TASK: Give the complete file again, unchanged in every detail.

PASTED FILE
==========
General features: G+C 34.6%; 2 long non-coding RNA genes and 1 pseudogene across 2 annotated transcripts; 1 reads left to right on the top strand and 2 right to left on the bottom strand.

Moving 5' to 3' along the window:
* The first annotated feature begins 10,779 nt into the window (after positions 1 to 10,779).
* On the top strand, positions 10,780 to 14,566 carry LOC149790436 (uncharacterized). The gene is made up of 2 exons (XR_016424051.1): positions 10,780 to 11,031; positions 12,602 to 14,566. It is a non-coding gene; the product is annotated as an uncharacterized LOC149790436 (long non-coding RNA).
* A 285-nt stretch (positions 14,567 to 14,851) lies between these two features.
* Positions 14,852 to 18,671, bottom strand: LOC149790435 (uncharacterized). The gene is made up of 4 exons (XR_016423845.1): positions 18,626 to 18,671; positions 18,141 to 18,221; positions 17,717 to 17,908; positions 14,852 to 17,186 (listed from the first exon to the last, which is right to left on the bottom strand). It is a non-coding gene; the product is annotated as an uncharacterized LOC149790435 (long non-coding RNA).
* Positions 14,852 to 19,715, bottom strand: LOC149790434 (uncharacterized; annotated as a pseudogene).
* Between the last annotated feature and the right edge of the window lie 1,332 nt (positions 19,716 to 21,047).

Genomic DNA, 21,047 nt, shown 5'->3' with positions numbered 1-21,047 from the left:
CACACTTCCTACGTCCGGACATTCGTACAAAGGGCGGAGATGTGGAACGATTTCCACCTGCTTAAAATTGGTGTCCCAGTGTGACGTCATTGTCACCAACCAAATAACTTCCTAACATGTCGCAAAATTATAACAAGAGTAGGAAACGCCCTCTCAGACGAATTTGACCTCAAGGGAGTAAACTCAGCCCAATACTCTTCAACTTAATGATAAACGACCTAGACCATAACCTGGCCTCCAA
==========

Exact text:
General features: G+C 34.6%; 2 long non-coding RNA genes and 1 pseudogene across 2 annotated transcripts; 1 reads left to right on the top strand and 2 right to left on the bottom strand.

Moving 5' to 3' along the window:
* The first annotated feature begins 10,779 nt into the window (after positions 1 to 10,779).
* On the top strand, positions 10,780 to 14,566 carry LOC149790436 (uncharacterized). The gene is made up of 2 exons (XR_016424051.1): positions 10,780 to 11,031; positions 12,602 to 14,566. It is a non-coding gene; the product is annotated as an uncharacterized LOC149790436 (long non-coding RNA).
* A 285-nt stretch (positions 14,567 to 14,851) lies between these two features.
* Positions 14,852 to 18,671, bottom strand: LOC149790435 (uncharacterized). The gene is made up of 4 exons (XR_016423845.1): positions 18,626 to 18,671; positions 18,141 to 18,221; positions 17,717 to 17,908; positions 14,852 to 17,186 (listed from the first exon to the last, which is right to left on the bottom strand). It is a non-coding gene; the product is annotated as an uncharacterized LOC149790435 (long non-coding RNA).
* Positions 14,852 to 19,715, bottom strand: LOC149790434 (uncharacterized; annotated as a pseudogene).
* Between the last annotated feature and the right edge of the window lie 1,332 nt (positions 19,716 to 21,047).

Genomic DNA, 21,047 nt, shown 5'->3' with positions numbered 1-21,047 from the left:
CACACTTCCTACGTCCGGACATTCGTACAAAGGGCGGAGATGTGGAACGATTTCCACCTGCTTAAAATTGGTGTCCCAGTGTGACGTCATTGTCACCAACCAAATAACTTCCTAACATGTCGCAAAATTATAACAAGAGTAGGAAACGCCCTCTCAGACGAATTTGACCTCAAGGGAGTAAACTCAGCCCAATACTCTTCAACTTAATGATAAACGACCTAGACCATAACCTGGCCTCCAA